Navy solves best—contract flexibility, stable funding, and gradual phasing out of subsidies so companies can develop commercial capabilities
Lane 13 (Jim, Editor & publisher of Biofuels Digest, December 16 2013, "Navy to Stay the Course With Biofuels", http://www.renewableenergyworld.com/rea/news/article/2013/12/usda-us-navy-unveil-farm-to-fleet-program-navy-open-for-business-as-shift-to-biofuels-blends-begins?page=3)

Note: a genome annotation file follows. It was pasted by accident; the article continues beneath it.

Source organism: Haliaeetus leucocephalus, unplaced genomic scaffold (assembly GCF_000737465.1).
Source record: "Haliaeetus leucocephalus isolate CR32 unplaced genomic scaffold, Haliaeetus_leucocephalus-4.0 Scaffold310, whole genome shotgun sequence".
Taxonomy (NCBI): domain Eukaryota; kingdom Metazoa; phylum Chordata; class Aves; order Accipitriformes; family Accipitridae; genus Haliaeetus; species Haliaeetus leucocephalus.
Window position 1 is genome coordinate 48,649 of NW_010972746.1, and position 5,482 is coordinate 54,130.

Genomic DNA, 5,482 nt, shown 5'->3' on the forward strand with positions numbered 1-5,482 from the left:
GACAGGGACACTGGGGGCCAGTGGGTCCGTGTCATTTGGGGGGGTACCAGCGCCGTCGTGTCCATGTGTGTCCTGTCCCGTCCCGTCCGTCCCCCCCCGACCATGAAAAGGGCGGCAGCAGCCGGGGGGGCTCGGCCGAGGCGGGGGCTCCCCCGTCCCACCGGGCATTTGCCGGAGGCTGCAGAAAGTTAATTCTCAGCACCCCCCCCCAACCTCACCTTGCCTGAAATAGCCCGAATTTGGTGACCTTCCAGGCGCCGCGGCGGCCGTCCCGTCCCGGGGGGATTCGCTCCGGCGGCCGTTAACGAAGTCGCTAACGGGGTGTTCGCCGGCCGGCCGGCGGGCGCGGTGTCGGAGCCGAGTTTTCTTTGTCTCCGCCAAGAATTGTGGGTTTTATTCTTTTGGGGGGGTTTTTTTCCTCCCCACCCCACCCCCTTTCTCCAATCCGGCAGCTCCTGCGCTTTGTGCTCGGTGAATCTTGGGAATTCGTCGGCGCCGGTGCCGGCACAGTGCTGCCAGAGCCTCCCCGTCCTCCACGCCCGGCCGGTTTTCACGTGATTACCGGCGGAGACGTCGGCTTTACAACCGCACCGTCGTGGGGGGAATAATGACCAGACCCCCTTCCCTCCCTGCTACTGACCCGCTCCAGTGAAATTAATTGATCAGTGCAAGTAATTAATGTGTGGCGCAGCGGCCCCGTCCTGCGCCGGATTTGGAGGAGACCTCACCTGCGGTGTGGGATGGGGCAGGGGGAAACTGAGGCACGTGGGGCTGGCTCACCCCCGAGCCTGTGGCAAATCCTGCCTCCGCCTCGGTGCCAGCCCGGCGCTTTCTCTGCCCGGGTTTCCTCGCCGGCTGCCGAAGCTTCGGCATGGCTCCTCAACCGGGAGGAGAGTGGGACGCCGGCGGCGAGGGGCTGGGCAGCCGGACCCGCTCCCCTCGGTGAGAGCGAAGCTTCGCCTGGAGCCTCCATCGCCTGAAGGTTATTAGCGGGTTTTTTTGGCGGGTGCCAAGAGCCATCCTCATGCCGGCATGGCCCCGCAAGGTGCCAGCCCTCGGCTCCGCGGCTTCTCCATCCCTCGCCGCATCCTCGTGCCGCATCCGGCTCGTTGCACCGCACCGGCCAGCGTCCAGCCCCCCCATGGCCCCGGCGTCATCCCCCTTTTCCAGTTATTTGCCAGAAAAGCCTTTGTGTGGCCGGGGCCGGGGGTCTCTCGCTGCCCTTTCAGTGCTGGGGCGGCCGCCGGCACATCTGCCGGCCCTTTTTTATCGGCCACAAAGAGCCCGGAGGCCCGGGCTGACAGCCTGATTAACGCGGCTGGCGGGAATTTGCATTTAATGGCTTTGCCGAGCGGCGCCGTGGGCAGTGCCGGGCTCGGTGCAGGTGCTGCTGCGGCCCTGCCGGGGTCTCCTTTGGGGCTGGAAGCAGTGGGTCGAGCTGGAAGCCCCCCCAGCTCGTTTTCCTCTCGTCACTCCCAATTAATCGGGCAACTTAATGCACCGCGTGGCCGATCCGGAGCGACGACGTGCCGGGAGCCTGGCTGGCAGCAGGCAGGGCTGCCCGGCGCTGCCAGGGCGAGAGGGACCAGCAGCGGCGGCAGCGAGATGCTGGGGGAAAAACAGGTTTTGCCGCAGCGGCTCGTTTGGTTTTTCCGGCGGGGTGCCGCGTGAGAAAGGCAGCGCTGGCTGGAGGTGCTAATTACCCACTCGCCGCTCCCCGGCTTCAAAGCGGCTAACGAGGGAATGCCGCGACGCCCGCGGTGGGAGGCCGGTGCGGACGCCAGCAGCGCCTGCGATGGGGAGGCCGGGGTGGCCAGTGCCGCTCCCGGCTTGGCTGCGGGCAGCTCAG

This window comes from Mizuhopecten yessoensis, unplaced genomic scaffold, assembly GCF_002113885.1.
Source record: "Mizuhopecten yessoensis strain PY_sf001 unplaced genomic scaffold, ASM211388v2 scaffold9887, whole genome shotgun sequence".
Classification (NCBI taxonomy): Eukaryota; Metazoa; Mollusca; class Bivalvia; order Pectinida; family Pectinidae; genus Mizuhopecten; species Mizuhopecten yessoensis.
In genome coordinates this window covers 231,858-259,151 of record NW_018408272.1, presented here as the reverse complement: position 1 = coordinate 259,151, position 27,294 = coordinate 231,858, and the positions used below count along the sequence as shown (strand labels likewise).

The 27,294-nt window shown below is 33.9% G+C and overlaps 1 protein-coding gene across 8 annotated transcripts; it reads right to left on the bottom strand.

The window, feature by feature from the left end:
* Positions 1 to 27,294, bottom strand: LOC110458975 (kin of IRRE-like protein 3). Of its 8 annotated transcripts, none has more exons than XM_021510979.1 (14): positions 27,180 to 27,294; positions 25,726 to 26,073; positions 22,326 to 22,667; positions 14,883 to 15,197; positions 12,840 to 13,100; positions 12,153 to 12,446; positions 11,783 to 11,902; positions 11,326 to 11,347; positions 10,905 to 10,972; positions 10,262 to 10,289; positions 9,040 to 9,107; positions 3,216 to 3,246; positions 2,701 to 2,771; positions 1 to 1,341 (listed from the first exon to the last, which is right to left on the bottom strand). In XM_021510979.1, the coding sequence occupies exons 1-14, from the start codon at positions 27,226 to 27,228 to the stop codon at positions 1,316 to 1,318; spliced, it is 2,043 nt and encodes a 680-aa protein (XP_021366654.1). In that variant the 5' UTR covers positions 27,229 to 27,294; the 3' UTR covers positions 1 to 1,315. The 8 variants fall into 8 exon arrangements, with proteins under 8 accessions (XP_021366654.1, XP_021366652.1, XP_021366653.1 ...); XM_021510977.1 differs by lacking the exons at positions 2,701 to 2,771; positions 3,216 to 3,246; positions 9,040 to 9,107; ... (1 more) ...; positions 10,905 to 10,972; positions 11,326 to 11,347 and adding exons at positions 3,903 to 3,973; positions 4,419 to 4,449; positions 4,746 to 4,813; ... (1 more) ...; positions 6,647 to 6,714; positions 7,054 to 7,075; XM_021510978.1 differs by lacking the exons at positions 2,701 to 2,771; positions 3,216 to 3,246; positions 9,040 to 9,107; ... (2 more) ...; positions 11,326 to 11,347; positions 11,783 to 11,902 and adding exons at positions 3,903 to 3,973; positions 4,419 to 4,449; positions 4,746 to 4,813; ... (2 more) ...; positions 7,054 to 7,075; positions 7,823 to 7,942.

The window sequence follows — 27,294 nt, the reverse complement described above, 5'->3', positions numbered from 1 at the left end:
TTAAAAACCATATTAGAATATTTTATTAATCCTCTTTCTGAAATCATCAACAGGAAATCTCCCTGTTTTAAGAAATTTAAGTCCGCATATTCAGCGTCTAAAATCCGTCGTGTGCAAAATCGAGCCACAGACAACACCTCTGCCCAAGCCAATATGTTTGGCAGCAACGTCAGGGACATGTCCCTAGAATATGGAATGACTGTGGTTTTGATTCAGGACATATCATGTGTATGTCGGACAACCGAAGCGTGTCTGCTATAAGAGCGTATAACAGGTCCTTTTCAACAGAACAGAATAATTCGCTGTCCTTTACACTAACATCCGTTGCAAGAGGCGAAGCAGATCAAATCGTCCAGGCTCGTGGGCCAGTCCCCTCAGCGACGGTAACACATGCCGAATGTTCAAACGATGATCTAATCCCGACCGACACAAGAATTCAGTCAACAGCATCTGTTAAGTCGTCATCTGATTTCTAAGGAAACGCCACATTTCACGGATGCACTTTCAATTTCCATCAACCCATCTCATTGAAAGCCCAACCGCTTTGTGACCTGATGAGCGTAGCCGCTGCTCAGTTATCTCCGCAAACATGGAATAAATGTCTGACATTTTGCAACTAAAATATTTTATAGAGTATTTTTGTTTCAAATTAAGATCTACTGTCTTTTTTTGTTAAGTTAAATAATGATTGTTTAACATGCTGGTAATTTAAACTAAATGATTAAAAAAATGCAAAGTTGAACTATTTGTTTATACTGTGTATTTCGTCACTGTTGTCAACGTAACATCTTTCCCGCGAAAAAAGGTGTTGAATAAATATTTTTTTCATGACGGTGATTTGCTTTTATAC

More importantly, it has established a dual track program to Assure supply (call that Plan A), and obtain Best prices (call that Plan B). In this latest “Plan B” component, it has found a conservative, realistic path to changing fuels gradually over time, while ensuring that it is on track to meeting its stated 2020 transition goals — and leaving itself open to achieving its goals far faster than 2020 should the markets provide sufficient biofuels at competitive prices with conventional fuel. In the end, this is a matrix opportunity for fuel developers. Each will be able to determine, based on their individual production capacities, which yearly contracts to bid for, and how much of a biofuels component to add. For example, a company with a production capacity to make 10 million gallons of biofuels, at a $0.50 premium over the cost of conventional fuels, could construct a bid for up to 100 million gallons of a 10-percent biofuels blend at a nickel premium to conventional fuels. If this is a winning bid based on the competitive solicitation by DLA Energy, the USDA funds would be available to “buy down” the $5 million differential for the first three years of the Navy’s program. In future years, the bid would have to match conventional fuel prices without reliance on USDA support. In this way, the industry can scale up gradually, as the Navy scales its fuel demand gradually, while providing a consistent market signal and assuring the Navy that it pays only the going rate for fuels during the transition period. Another interesting feature of the program? Since these are fuel blends, there could be a variety of scenarios in terms of the identity of the bidder. It could be that biofuels producers make bids directly, and source conventional fuels to make blends. It could be that conventional fuel producers, or middlemen, make buys from biofuels producers and create their ownbids. Some may critique the fact that DLA Energy is buying in one-year contracts — biofuels producers have long noted that long-term contracts are essential to financing biofuels at scale. Presumably, the Digest notes, those firms that needed to access Navy contracts because of capital concerns would have robustly competed for DPA Title II funding. Those, on the other hand, that are looking for financeable offtake contracts from, well, the most credit-worthy customer out there — here’s the opportunity. Without a question, the Navy has given itself an assurance of supply — and with this program, will be unleashing market forces to ensure that it can access fuels from the wide variety of companies now reaching commercial scale, or on the cusp of doing so.